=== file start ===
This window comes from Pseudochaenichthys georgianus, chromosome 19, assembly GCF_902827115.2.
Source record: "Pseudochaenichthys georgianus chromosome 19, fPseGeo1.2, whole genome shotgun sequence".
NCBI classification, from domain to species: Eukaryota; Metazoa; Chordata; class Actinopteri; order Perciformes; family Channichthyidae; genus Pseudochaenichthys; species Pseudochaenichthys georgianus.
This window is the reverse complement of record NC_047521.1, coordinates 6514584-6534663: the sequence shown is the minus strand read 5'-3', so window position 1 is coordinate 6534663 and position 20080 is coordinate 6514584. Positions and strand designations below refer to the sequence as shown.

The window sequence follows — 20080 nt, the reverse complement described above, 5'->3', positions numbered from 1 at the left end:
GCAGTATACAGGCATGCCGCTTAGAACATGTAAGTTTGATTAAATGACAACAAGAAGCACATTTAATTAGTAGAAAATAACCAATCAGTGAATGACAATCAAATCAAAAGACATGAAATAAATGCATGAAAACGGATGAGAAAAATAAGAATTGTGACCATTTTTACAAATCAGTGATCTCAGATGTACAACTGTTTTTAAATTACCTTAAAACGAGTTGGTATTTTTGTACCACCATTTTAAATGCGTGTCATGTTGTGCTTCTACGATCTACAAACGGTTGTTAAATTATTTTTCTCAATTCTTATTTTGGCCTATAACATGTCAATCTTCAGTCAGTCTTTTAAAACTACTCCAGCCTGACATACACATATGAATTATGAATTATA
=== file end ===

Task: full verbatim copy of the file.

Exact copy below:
This window comes from Pseudochaenichthys georgianus, chromosome 19, assembly GCF_902827115.2.
Source record: "Pseudochaenichthys georgianus chromosome 19, fPseGeo1.2, whole genome shotgun sequence".
NCBI classification, from domain to species: Eukaryota; Metazoa; Chordata; class Actinopteri; order Perciformes; family Channichthyidae; genus Pseudochaenichthys; species Pseudochaenichthys georgianus.
This window is the reverse complement of record NC_047521.1, coordinates 6514584-6534663: the sequence shown is the minus strand read 5'-3', so window position 1 is coordinate 6534663 and position 20080 is coordinate 6514584. Positions and strand designations below refer to the sequence as shown.

The window sequence follows — 20080 nt, the reverse complement described above, 5'->3', positions numbered from 1 at the left end:
GCAGTATACAGGCATGCCGCTTAGAACATGTAAGTTTGATTAAATGACAACAAGAAGCACATTTAATTAGTAGAAAATAACCAATCAGTGAATGACAATCAAATCAAAAGACATGAAATAAATGCATGAAAACGGATGAGAAAAATAAGAATTGTGACCATTTTTACAAATCAGTGATCTCAGATGTACAACTGTTTTTAAATTACCTTAAAACGAGTTGGTATTTTTGTACCACCATTTTAAATGCGTGTCATGTTGTGCTTCTACGATCTACAAACGGTTGTTAAATTATTTTTCTCAATTCTTATTTTGGCCTATAACATGTCAATCTTCAGTCAGTCTTTTAAAACTACTCCAGCCTGACATACACATATGAATTATGAATTATA